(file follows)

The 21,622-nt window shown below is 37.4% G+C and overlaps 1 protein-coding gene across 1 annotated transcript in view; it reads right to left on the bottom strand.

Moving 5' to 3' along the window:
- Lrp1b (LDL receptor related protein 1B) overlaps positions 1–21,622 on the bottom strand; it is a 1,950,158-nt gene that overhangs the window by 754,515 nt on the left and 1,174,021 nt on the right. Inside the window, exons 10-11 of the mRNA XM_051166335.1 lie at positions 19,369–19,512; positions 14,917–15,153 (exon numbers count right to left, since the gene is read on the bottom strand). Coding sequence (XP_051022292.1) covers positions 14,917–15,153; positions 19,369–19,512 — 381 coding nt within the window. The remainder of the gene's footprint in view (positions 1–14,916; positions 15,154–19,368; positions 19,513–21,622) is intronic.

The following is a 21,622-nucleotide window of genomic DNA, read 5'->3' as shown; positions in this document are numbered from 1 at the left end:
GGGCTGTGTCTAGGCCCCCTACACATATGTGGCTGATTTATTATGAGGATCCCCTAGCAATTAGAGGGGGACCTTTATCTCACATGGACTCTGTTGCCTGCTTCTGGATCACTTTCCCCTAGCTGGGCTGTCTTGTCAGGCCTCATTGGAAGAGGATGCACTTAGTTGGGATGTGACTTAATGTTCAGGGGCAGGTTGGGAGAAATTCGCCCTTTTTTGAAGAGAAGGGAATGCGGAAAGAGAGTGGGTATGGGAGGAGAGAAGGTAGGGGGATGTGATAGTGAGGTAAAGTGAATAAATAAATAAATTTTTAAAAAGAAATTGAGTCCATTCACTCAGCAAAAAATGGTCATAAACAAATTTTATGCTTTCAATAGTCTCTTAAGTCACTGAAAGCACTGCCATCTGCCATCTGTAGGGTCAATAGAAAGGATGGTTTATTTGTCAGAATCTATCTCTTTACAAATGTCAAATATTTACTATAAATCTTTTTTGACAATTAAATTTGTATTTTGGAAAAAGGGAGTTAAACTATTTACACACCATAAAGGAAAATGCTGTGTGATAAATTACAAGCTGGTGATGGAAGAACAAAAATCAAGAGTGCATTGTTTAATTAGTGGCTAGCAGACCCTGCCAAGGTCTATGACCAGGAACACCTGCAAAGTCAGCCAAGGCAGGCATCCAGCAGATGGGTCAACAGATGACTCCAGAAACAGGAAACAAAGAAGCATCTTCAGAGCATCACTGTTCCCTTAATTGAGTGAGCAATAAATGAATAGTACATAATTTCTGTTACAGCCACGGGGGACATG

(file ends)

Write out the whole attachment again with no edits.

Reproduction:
The 21,622-nt window shown below is 37.4% G+C and overlaps 1 protein-coding gene across 1 annotated transcript in view; it reads right to left on the bottom strand.

Moving 5' to 3' along the window:
- Lrp1b (LDL receptor related protein 1B) overlaps positions 1–21,622 on the bottom strand; it is a 1,950,158-nt gene that overhangs the window by 754,515 nt on the left and 1,174,021 nt on the right. Inside the window, exons 10-11 of the mRNA XM_051166335.1 lie at positions 19,369–19,512; positions 14,917–15,153 (exon numbers count right to left, since the gene is read on the bottom strand). Coding sequence (XP_051022292.1) covers positions 14,917–15,153; positions 19,369–19,512 — 381 coding nt within the window. The remainder of the gene's footprint in view (positions 1–14,916; positions 15,154–19,368; positions 19,513–21,622) is intronic.

The following is a 21,622-nucleotide window of genomic DNA, read 5'->3' as shown; positions in this document are numbered from 1 at the left end:
GGGCTGTGTCTAGGCCCCCTACACATATGTGGCTGATTTATTATGAGGATCCCCTAGCAATTAGAGGGGGACCTTTATCTCACATGGACTCTGTTGCCTGCTTCTGGATCACTTTCCCCTAGCTGGGCTGTCTTGTCAGGCCTCATTGGAAGAGGATGCACTTAGTTGGGATGTGACTTAATGTTCAGGGGCAGGTTGGGAGAAATTCGCCCTTTTTTGAAGAGAAGGGAATGCGGAAAGAGAGTGGGTATGGGAGGAGAGAAGGTAGGGGGATGTGATAGTGAGGTAAAGTGAATAAATAAATAAATTTTTAAAAAGAAATTGAGTCCATTCACTCAGCAAAAAATGGTCATAAACAAATTTTATGCTTTCAATAGTCTCTTAAGTCACTGAAAGCACTGCCATCTGCCATCTGTAGGGTCAATAGAAAGGATGGTTTATTTGTCAGAATCTATCTCTTTACAAATGTCAAATATTTACTATAAATCTTTTTTGACAATTAAATTTGTATTTTGGAAAAAGGGAGTTAAACTATTTACACACCATAAAGGAAAATGCTGTGTGATAAATTACAAGCTGGTGATGGAAGAACAAAAATCAAGAGTGCATTGTTTAATTAGTGGCTAGCAGACCCTGCCAAGGTCTATGACCAGGAACACCTGCAAAGTCAGCCAAGGCAGGCATCCAGCAGATGGGTCAACAGATGACTCCAGAAACAGGAAACAAAGAAGCATCTTCAGAGCATCACTGTTCCCTTAATTGAGTGAGCAATAAATGAATAGTACATAATTTCTGTTACAGCCACGGGGGACATG